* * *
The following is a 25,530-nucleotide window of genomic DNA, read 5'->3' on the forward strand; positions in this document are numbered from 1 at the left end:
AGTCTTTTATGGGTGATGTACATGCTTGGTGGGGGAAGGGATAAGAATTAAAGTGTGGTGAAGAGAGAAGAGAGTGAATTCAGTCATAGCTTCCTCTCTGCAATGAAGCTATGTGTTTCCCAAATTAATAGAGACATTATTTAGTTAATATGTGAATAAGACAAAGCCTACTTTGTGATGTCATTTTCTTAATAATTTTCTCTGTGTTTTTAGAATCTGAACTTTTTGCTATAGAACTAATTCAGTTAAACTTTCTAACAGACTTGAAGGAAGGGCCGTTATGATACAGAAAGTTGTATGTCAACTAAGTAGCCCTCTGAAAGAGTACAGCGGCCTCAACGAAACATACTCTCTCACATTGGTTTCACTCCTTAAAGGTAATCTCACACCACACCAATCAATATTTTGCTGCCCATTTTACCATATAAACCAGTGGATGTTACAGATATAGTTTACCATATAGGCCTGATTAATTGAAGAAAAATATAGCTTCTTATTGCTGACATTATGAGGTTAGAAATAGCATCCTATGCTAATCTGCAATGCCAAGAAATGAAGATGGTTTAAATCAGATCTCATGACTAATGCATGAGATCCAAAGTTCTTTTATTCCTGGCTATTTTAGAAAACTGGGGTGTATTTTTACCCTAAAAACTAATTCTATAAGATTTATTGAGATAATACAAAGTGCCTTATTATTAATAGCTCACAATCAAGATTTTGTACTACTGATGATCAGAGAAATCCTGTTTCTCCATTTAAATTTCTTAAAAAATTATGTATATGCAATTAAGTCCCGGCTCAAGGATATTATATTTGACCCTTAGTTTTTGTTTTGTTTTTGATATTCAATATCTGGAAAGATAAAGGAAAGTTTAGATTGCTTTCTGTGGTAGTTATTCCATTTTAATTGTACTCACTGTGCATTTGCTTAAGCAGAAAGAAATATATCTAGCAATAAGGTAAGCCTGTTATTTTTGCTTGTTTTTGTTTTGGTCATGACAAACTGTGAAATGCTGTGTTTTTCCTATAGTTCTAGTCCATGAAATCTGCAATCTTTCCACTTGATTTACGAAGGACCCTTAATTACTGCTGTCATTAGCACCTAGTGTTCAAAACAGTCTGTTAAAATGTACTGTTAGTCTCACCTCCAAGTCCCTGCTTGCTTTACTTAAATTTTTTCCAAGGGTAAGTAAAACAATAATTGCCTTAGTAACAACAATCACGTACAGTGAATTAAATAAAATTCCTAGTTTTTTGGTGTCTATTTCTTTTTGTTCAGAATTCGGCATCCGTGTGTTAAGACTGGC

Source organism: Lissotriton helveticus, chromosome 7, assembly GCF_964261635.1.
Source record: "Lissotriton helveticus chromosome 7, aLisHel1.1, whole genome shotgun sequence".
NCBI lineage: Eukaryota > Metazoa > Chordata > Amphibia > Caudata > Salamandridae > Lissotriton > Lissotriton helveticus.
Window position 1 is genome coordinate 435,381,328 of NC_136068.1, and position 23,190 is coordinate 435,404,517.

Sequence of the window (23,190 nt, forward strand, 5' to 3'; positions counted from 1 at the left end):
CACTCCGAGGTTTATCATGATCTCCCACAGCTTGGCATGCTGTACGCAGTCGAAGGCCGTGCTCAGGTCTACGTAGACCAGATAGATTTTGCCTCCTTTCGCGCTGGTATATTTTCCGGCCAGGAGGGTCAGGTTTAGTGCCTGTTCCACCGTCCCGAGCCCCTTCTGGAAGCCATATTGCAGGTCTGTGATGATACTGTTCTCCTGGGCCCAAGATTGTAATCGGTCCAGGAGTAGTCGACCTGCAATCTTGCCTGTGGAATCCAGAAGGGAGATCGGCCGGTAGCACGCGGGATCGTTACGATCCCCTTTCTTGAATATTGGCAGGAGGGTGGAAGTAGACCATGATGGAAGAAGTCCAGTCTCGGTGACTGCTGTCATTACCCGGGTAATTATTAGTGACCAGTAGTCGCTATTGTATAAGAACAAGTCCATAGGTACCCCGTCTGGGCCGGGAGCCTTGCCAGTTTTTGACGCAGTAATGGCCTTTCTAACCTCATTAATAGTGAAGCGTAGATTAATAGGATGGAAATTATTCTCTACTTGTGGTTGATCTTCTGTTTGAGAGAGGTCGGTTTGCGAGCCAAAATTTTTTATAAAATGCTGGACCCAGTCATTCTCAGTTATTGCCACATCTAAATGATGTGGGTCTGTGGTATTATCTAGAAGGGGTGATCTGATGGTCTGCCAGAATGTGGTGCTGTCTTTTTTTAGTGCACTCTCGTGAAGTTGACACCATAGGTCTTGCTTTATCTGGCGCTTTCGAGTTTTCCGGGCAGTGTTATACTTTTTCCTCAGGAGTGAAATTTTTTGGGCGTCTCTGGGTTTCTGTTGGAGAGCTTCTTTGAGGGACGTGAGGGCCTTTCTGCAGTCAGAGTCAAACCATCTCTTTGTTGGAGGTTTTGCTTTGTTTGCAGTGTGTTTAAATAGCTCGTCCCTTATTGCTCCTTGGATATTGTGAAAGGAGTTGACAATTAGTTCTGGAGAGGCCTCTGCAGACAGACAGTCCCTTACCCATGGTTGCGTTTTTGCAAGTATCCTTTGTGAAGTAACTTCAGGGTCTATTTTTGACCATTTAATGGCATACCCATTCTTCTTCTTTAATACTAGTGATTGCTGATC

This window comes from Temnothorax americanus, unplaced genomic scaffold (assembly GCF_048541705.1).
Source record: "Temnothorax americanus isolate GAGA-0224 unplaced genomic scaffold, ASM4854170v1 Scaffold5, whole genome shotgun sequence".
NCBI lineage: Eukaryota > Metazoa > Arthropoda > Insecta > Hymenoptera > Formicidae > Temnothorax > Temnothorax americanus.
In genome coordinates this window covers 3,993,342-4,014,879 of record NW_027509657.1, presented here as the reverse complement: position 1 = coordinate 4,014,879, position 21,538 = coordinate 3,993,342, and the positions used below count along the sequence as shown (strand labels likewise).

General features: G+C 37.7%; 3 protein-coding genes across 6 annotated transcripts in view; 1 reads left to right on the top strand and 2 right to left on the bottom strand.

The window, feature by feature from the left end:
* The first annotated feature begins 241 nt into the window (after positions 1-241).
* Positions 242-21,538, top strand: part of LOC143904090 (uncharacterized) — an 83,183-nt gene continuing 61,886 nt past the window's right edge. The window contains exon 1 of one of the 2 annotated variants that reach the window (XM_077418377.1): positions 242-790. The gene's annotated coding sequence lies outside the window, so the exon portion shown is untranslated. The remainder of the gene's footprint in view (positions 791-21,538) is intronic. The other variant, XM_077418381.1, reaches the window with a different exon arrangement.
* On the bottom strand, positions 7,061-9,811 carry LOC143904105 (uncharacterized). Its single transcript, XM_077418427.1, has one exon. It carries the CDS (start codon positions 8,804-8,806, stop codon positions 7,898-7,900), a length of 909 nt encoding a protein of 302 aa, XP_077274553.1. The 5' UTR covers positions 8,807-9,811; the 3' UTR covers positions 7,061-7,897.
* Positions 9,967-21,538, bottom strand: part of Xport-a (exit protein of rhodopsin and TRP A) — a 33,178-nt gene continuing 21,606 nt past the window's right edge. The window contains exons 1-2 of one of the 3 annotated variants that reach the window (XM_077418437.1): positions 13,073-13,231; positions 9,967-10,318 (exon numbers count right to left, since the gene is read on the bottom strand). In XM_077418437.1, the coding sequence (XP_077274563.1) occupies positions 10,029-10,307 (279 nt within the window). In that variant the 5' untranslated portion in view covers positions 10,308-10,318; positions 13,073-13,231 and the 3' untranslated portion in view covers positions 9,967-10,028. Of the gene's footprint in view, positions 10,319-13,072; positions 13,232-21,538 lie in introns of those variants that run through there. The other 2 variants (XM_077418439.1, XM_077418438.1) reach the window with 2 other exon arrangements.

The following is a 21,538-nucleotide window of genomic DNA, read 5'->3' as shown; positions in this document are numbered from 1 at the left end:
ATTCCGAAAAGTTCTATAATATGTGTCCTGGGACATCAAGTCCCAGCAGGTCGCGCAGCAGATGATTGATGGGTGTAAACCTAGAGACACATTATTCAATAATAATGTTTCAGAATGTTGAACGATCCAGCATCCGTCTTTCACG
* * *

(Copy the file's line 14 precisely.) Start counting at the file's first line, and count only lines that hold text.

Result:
The window, feature by feature from the left end: